Video: Kelli O'Hara and Brian d'Arcy James at Saturday Night Alive

by John Moore | Mar 15, 2016

Brian d'Arcy James and Kelli O'Hara co-headlined the Denver Center for the Performing Arts' annual 'Saturday Night Alive' concert on March 5, helping to raise about $877,000 for the DCPA's arts education programs. 


Why does arts education matter?

“Because I think it leads to smarter people, more communicative people and more powerful people,” said Broadway superstar Kelli O’Hara. “School is a place where you learn that arts are … allowed. Where you learn the language of acceptance and freedom.”

O’Hara and Brian d’Arcy James co-headlined the Denver Center’s annual Saturday Night Alive concert for arts education on March 5, helping to raise about $877,000 for the DCPA's arts education programs.

"The Denver Center for the Performing Arts is really on track here because arts education so wildly important,” said O’Hara. She is the most recent winner of a Tony Award for Best Actress in a Musical, for The King & I. James is a three-time Tony Award nominee, including last year for his current role in Something Rotten!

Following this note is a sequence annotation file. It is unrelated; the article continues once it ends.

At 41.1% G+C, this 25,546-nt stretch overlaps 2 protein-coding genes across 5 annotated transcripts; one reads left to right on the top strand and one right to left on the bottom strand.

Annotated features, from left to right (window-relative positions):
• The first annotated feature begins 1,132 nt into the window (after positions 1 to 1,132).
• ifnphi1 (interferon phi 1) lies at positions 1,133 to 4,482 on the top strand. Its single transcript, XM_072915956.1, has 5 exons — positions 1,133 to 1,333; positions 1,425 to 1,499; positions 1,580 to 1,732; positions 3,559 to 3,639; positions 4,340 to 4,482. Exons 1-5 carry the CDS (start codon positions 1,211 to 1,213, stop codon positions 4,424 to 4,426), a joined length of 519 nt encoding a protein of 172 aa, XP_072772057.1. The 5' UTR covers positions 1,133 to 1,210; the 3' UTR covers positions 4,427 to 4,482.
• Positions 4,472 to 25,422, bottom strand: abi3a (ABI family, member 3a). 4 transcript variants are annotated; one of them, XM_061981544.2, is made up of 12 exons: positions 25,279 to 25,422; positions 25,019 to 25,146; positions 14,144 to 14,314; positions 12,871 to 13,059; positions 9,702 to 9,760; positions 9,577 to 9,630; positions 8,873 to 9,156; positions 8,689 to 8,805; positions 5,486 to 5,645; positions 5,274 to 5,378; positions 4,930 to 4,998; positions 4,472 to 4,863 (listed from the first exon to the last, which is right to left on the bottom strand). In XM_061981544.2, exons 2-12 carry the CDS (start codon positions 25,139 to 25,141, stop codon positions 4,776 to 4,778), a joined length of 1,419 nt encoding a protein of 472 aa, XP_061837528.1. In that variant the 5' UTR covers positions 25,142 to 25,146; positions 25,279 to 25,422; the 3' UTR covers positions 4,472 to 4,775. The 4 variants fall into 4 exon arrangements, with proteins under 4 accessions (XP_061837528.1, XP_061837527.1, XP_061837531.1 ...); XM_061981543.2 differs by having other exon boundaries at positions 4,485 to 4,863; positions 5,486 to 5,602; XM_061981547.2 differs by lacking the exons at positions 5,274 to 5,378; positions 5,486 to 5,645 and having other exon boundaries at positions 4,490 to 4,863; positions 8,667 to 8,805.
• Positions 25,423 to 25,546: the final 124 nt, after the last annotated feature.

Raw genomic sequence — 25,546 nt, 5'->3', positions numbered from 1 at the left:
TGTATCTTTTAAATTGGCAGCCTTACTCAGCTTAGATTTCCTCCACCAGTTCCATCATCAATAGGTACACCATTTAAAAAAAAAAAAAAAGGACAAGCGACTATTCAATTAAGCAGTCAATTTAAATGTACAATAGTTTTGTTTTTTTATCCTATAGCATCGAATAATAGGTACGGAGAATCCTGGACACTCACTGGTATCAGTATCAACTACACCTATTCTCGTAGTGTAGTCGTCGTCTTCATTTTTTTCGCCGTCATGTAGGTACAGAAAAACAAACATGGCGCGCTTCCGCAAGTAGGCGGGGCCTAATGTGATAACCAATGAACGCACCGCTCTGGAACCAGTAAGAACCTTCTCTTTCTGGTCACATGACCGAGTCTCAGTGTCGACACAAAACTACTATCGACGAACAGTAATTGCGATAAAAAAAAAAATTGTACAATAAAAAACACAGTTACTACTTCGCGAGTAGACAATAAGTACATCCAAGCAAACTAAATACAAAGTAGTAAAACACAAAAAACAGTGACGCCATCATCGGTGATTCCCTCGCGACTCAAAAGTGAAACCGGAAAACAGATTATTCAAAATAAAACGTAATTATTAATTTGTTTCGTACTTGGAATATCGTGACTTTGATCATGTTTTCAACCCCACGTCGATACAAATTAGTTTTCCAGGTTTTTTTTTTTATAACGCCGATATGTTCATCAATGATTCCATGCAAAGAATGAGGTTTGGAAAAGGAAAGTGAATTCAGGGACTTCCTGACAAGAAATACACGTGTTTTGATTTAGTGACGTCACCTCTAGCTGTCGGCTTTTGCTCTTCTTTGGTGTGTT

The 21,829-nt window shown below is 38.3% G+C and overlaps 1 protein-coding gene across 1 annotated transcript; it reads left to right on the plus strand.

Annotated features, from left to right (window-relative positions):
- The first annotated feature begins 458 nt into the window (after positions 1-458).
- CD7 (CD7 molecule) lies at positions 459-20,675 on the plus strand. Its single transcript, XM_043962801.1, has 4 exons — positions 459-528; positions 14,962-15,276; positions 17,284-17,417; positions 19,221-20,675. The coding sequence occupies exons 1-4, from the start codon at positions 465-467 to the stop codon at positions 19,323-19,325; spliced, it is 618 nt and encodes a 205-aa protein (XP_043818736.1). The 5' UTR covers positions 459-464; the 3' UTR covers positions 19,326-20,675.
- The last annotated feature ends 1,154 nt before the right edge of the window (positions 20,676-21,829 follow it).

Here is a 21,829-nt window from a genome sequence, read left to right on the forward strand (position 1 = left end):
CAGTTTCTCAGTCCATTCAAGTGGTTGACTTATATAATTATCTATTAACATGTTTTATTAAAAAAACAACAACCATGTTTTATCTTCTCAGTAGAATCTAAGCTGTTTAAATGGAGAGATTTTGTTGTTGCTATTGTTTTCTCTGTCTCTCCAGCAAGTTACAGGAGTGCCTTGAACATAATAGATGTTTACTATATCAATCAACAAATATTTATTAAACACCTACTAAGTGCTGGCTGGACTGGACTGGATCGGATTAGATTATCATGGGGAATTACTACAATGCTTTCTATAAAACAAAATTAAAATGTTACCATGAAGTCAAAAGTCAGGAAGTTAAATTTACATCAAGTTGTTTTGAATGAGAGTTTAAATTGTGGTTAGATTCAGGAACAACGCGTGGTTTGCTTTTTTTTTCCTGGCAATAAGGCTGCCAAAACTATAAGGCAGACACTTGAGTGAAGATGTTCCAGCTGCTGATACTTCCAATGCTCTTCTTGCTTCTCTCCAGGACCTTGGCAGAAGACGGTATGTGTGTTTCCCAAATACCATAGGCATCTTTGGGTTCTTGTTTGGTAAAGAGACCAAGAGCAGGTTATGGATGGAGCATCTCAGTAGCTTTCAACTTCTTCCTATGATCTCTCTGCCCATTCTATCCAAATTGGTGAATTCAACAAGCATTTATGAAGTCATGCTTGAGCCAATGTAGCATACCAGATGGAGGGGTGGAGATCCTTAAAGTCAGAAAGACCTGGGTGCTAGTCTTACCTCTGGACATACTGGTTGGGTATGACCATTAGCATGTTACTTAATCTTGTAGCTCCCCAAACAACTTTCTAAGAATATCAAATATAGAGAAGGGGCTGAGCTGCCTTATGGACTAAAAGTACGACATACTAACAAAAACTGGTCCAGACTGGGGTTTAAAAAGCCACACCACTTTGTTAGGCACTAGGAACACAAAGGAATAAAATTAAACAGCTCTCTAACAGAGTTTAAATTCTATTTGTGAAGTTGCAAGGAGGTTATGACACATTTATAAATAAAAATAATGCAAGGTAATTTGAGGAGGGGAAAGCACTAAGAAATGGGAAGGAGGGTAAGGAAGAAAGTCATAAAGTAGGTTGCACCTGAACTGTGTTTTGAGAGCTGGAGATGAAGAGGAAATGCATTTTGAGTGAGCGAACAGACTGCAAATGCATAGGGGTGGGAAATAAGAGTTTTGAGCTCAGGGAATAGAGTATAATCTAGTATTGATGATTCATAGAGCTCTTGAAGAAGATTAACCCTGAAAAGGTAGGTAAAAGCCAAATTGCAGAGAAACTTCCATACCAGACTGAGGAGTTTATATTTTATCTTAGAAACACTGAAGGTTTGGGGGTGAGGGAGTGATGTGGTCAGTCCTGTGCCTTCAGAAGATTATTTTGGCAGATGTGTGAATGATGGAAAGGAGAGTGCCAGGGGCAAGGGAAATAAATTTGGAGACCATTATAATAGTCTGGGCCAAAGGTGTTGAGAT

The benefit in Denver was the first time the old friends ever performed together in concert. The pair met performing in Broadway’s The Sweet Smell of Success in 2002.

“That show was a big deal for both of us at that time in our careers,” said James. They marked their shared past by singing a song that was cut from the Sweet Smell of Success score, “That’s How I Say Goodbye.” James called it a bittersweet moment given composer Marvin Hamlisch’s death in in 2012. “He was such a guiding light for that show and a force everyone knows musically,” James said. “So being able to represent him in this way with Kelli is a really special thing."